There are four main categories in the classification of French wine, although these are subdivided in a variety of ways. These are, Vin de Table, Vin de Pays, VDQS, and AOC.
Vin de table
This simply means 'table wine'. Any wine made anywhere in France has the right to call itself vin de table.
There are no specific restrictions of quality, style or grape variety, or on yields and vinification techniques.
There are restrictions on labeling. A vin de table is not allowed to be labeled with the year of its production, the grape varieties used, or the region in which it is made.
Vin de pays
This means 'country wine'. It is the largest subdivision of French wine that gives any indication of where it comes from.
Vins de pays are subject to restrictions of grape variety, alcohol, acidity, and sulphur levels, and yield. But the requirements are not hard to satisfy. Maximum permitted yields, for example, are 90 hl/h.
Vins de pays are tasted for quality before being approved, and can display their vintage on the label.
There are three types.
Regional vin de pays
This is wine from one of four large regions.
- Vin de Pays du Jardin de la France (the Loire valley)
- Vin de Pays des Comtés Rhodaniens (the Rhone, Beaujolais, Jura, Savoie)
- Vin de pays du Comté Tolosan (the South West, excluding Bordeaux)
- Vin de Pays d'Oc (the Languedoc)
Departmental vin de pays
A French département is an administrative district roughly equivalent to an English county. Départements in the parts of France that make wine often have their own vin de pays appellations.
Zonal vin de pays
A few smaller areas also have the right to label their wines vin de pays. The boundaries of a zonal vin de pays may reflect a consistent terroir (rather than an administrative convenience) and such an area could potentially achieve AOC status.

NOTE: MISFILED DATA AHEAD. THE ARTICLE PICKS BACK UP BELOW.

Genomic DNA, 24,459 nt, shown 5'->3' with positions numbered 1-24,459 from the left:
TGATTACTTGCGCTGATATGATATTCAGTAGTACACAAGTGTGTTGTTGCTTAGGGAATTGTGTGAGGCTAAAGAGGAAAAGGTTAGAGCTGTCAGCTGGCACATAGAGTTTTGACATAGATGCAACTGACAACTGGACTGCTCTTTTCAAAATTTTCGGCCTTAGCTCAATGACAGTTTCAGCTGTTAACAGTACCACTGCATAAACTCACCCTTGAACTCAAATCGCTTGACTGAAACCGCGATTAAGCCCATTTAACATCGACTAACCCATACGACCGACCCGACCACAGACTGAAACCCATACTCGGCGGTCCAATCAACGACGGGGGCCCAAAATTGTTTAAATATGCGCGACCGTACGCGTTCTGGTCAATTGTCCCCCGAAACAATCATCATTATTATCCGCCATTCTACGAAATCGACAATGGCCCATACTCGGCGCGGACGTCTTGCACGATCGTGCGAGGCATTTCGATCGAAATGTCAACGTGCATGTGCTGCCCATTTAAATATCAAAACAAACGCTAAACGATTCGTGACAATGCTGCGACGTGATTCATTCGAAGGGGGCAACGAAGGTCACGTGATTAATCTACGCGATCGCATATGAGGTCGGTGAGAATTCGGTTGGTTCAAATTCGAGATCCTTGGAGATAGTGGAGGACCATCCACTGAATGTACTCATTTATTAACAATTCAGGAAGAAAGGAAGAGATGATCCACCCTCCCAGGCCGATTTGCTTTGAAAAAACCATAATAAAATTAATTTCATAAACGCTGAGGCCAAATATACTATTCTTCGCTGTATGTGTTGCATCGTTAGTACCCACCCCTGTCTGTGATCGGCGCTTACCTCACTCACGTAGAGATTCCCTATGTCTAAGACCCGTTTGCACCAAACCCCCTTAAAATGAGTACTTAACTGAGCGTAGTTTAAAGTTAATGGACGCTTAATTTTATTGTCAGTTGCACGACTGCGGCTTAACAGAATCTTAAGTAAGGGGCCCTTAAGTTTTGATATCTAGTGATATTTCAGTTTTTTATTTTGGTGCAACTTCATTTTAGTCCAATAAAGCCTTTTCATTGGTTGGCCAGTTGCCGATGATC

This stands for Vin Delimité de Qualité Supérieure, 'wine determined as of a superior quality'. Superior, that is, to vin de table and vin de pays.
There are very few VDQS wines. It is seen as a stepping stone for a zonal vin de pays which is seeking to become a full AOC.
In theory, any group of winemakers who believed they had a consistent and distinctive terroir, not already recognised as an AOC, could set out to correct this error in the system.
First they would apply to become a zonal vin de pays, then a VDQS, then a full AOC.
Grape varieties, yield restrictions, and the borders of the new appellation would all need to be renegotiated with INAO at each stage. Tastings would be required to prove the quality and personality of the wine.
Vin d'Appellation d'Origine Controlée
At the top of the appellation system are full AOC wines. The label is intended as a guarantee of origin and of quality.
The wines of each AOC are supposed to have a distinct and consistent character and only an area which can produce distinctive wines should qualify for AOC status.
AOC wines are subject to stricter controls than vins de pays or VDQS, although how strict varies dramatically.
These may include :
- Permitted grape varieties, and the ratios in which they can be blended
- Maximum yields
- Vine age and planting density
- Harvesting and vinification techniques
- Level of alcohol in the finished wine
Grand crus (and first growths)
Some areas, most significantly Burgundy and Bordeaux, make further distinctions in the quality of their AOC wines.
An AOC Bourgogne can be made anywhere in the Burgundy appellation. Smaller areas within Burgundy, such as Pommard or Nuits-St-Georges, have their own appellations.
The very best parcels of land are designated premier or grand cru, and only wine made on these can be labeled as such.
Bordeaux has a similar system with the difference that there are five levels of cru, also referred to as 'growths', and that these are attached to particular chateaux rather than specific parcels of land.